EASLEY — The Easley Farmer’s Market Tuesday edition has wrapped for the 2014 season and did so with great taste.
Holding the finals of the 2014 Easley Farmer’s Market chef competition July 29, the market was blessed with cool temperatures and hot dishes with the judges struggling to decide on a clear cut winner, one judge saying it was “one of the toughest competitions” they had ever judged.
With the public’s vote though, a winner was crowned and champion for at least a year.
“This competition helped bring some people out to the market we might not have seen before,” Lisa Garrett of the city of Easley said. “It brought some excitement downtown and the crowds were really good all summer long. But I think everybody wanted to taste what the finalists were offering tonight.”
The chefs — Donna Pace of Bleu Voodoo in Easley, culinary student Aaron Gollach, and Jason Ezell of Shem Creek Seafood and Catering — didn’t disappoint, pulling together recipes from a list of ingredients provided to them the day before: London broil, shiitake mushrooms, bacon, watermelon, potatoes, and corn, plus up to five seasonings or ingredients of their choosing.
“In the other rounds of the competition, we had the chefs use nothing but ingredients from the market with part of the judging based on the best use of the goods in the market,” Garrett said. “We decided to shake it up a little and give them a tough set of ingredients to work with and let them know yesterday (July 28) what they would be using in the final.”
Although the competition may have been stiff, Donna Pace prepared a dish of London broil with shiitake mushroom sauce, potato and corn chowder, topped off by grilled watermelon with praline/bacon topping.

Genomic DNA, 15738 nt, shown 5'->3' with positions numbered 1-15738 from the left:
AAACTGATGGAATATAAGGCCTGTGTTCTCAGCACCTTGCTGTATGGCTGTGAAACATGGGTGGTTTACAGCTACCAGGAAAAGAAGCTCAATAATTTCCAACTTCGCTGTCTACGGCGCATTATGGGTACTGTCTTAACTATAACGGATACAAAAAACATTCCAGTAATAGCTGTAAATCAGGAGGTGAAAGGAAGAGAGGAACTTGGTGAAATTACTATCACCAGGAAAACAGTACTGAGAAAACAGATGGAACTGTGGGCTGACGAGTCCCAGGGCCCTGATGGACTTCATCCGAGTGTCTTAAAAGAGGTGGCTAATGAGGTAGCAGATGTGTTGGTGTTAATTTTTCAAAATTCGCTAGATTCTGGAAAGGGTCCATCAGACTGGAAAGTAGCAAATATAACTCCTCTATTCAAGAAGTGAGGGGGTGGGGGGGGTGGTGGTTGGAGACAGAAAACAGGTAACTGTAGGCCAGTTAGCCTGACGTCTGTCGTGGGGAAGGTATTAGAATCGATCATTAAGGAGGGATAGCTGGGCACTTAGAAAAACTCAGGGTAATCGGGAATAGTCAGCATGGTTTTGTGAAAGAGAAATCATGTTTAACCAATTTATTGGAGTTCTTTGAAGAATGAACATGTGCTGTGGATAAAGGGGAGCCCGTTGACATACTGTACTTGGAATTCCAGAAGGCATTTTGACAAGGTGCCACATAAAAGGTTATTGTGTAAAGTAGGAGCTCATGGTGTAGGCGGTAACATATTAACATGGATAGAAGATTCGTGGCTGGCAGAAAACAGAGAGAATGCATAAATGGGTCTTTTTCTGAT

“When they gave us the ingredients I knew I wanted to do something different which wasn’t mashed potatoes,” Pace said. “I do potato and corn chowder in the restaurant and thought it would work well with what I had in mind.”
Pace was winging it with the grilled watermelon and topping but the reaction to her ingenuity was well received.
“Everyone had a really great time and all the cooks all summer were very talented,” Pace said. “It was different when they gave us the ingredients to prepare but it probably made it more interesting for everybody.”
Garrett said the decision to distribute an ingredient list was to create a level playing field “where they all had to transform the same ingredients,” sparking creativity.
As for the purpose of the competition, it was all about community.
“We wanted to highlight our downtown area and the restaurants,” Garrett said. “Our goal was to have three divisions of competition for students and seasoned cooks, those that just enjoy it at home and caterers, so everyone could compete and have a chance for their work to be highlighted too.”
Although the Tuesday Farmer’s Market is closed for the season, the market remains open on Saturdays with the final day set for Oct. 4 and a holiday market scheduled for Nov. 8.